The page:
Like a chess player who’s always thinking several moves ahead or a boxer who’s ready with a one-two punch combination, savvy advisors know it pays to be alert to suitable cross-selling opportunities involving annuities.

The process starts with asking clients the right questions. Bryan C. Bradford, principal of HBW Insurance & Financial Services, Brighton, Mich, says, “Be an investigative reporter. Find out if the client has money sitting in something like a low-yielding fixed annuity or CD, where it’s not doing much,” explains William E. Kauffman, Jr., CLU, ChFC, LLIF, director of marketing for life and annuities at Senior Market Sales in Omaha, Neb. “Then you ask one really important question: ‘What is the purpose of the money in that account?’ That gets the wheels turning and opens up a lot of cross-selling opportunities.”

Done properly, the question-and-answer, fact-finding process should yield cues or red flags that signal a cross-selling opportunity, Bradford explains. The presence of a low-interest-rate account whose contents are earmarked for a purpose, such as wealth transfer, is one such cue.

Though the sale should always be secondary to the solution, cross-selling often leads to a win-win for client and advisor alike. So when opportunities like those detailed below arise, be ready to pounce.

1. Annuity with long-term care insurance. Annuities often need a complement in the form of a wealth-preservation vehicle. A person has a better than one-in-two chance of needing some form of LTC during his or lifetime, points out Pat Sheridan, Kaufman’s colleague and director of life sales at SMS. And the cost of care “can ruin just about anybody.”

Thus, it’s wise to position LTCI as “a way to hedge against that particular loss,” Bradford says. A person over the age of 70.5 with significant funds from an IRA that must be distributed might use some of those funds to pay for a stand-alone LTCI policy.

2. Annuity with an LTC feature/rider. Certain clients might be open to investing in an LTC rider or add-on as an alternative to stand-alone LTCI. By definition, this isn’t a pure, two-product cross-sale, Donohoe notes. But this new breed of hybrid annuity contracts with an LTC component (in the form of an LTC-specific income rider, for example) gives advisors another option to offer clients to cover at least a portion of LTC risk.

“You pay extra for the rider, but if I have a client who needs long term care insurance and isn’t interested in buying [a stand-alone policy], here’s a way for me to get them some level of coverage.”

And because it comes with an annuity, that coverage typically involves no underwriting, he adds.

3. Annuity with life insurance. The annuity-life insurance cross-sale often centers around issues of wealth transfer and tax liability. Generally, says Donohoe, annuities “aren’t the best wealth transfer vehicle” because any death benefit above cost basis is typically taxable on a non-qualified contract. So it may be wise to use life insurance to infuse a client’s estate with a measure of tax diversity. “People who have an annuity need to be thinking about moving some money into a [whole or universal] life insurance policy where accumulation is tax-free and so is the death benefit,” asserts Sheridan.

This maneuver not only can lighten the tax burden on heirs, it’s a leverage play to increase the size of, or equalize, an estate. What’s more, payments from a single-premium immediate annuity can be used to cover life insurance premiums, notes Kauffman.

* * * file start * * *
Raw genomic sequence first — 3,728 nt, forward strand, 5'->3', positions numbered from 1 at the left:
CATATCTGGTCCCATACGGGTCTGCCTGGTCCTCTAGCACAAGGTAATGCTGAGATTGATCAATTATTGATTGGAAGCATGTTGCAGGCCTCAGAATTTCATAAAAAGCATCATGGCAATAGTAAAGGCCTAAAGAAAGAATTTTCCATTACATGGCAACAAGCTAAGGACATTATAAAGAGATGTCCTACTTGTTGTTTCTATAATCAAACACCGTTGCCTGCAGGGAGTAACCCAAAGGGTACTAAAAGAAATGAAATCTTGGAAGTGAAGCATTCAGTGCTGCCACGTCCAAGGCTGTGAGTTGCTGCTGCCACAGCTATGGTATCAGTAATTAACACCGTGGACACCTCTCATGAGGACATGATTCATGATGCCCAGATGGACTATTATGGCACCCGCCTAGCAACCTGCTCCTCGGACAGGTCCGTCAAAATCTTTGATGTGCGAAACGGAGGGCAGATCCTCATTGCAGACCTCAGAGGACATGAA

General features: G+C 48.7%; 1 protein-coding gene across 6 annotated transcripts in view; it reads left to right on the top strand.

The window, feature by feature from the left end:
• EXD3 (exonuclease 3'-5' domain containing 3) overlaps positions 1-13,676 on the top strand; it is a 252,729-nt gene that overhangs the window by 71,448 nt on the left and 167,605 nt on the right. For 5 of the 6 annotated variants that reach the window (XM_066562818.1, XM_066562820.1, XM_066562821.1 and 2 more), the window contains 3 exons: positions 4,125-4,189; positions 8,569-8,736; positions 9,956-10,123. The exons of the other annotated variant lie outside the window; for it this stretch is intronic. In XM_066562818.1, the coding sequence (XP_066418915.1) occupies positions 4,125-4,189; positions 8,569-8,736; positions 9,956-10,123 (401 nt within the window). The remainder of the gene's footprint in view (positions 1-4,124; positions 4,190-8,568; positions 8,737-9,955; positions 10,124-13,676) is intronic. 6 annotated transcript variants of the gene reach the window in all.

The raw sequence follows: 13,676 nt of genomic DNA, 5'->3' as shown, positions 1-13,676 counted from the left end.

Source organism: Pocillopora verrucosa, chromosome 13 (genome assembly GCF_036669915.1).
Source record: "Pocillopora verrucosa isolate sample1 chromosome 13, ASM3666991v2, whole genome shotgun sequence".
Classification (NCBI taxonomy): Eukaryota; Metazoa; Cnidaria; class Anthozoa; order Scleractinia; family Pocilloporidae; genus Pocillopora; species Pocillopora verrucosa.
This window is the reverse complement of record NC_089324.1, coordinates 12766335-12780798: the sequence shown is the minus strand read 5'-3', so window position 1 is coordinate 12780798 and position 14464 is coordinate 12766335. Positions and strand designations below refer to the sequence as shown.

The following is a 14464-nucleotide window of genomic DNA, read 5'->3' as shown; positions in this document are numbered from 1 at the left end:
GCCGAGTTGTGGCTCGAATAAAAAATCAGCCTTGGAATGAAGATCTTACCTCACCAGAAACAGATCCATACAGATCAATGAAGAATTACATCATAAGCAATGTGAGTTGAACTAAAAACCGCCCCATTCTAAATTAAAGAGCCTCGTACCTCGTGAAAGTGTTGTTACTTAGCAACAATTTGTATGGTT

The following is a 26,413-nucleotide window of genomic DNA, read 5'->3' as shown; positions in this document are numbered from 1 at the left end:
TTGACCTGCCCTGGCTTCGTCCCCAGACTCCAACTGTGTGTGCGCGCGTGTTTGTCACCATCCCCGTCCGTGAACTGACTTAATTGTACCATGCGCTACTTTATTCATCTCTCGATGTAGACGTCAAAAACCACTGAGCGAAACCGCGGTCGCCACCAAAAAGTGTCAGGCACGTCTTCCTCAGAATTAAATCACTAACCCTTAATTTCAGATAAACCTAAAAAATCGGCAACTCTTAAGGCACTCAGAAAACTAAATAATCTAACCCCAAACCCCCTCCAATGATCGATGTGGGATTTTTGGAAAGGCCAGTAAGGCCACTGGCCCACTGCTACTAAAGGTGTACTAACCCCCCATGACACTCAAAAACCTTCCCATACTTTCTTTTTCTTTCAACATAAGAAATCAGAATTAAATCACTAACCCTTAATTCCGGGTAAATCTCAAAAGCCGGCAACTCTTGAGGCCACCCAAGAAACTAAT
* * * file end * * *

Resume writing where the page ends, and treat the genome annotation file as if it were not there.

The emergence of hybrid life insurance-LTC products (similar to the hybrid annuity-LTC products mentioned earlier) provides advisors with an opening to add a wealth-protection wrinkle to the discussion. “When you have someone who just doesn’t want to buy a [stand-alone LTCI policy], you can take some annuity money and put it in something like a universal life insurance policy that offers some level of long term care coverage, where you can get up to five times the face value for long term care.”

4. Exchanging one annuity for another. Because this maneuver involves a 1035 exchange of one annuity for another, it’s more a cross-over than a cross-sale, says Donohoe. If a client wants to maximize the death benefit from an older, nonqualified variable annuity contract that’s now outside its surrender period, he explains, it’s worth considering a 1035 exchange that gives the client a new, zero-surrender-period variable contract that comes with a higher guaranteed death benefit amount. “There may be an additional expense to this, but when the client has plenty of other money to live on and wants to maximize the death benefit, this is one way to do it. You’re locking in the extra death benefit amount, plus you get full liquidity and the return-of-premium feature.”

For example, a client purchased a variable annuity in 2000 for $100,000. The cash value today is $150,000. This contract may have a return of premium death benefit of $100,000. If the client passes away today, the heirs would get the higher cash value. If the cash value were to fall to $90,000 and then the client passes away, heirs would receive the return of premium death benefit of $100,000. If the client instead transferred to a new VA today, they might lock in a new return of premium death benefit of $150,000. If the cash value were to fall to $90,000 and the client passed away, the heirs would receive the $150,000 return of premium death benefit. This assumes zero withdrawals from the contract. In this instance, the client may protect imbedded gains via a new return of premium death benefit. Understanding the client’s liquidity needs is key to making this transaction work. This option may also be worthwhile for clients who have health issues that preclude the use of life insurance.

That’s how good chess players and boxers think.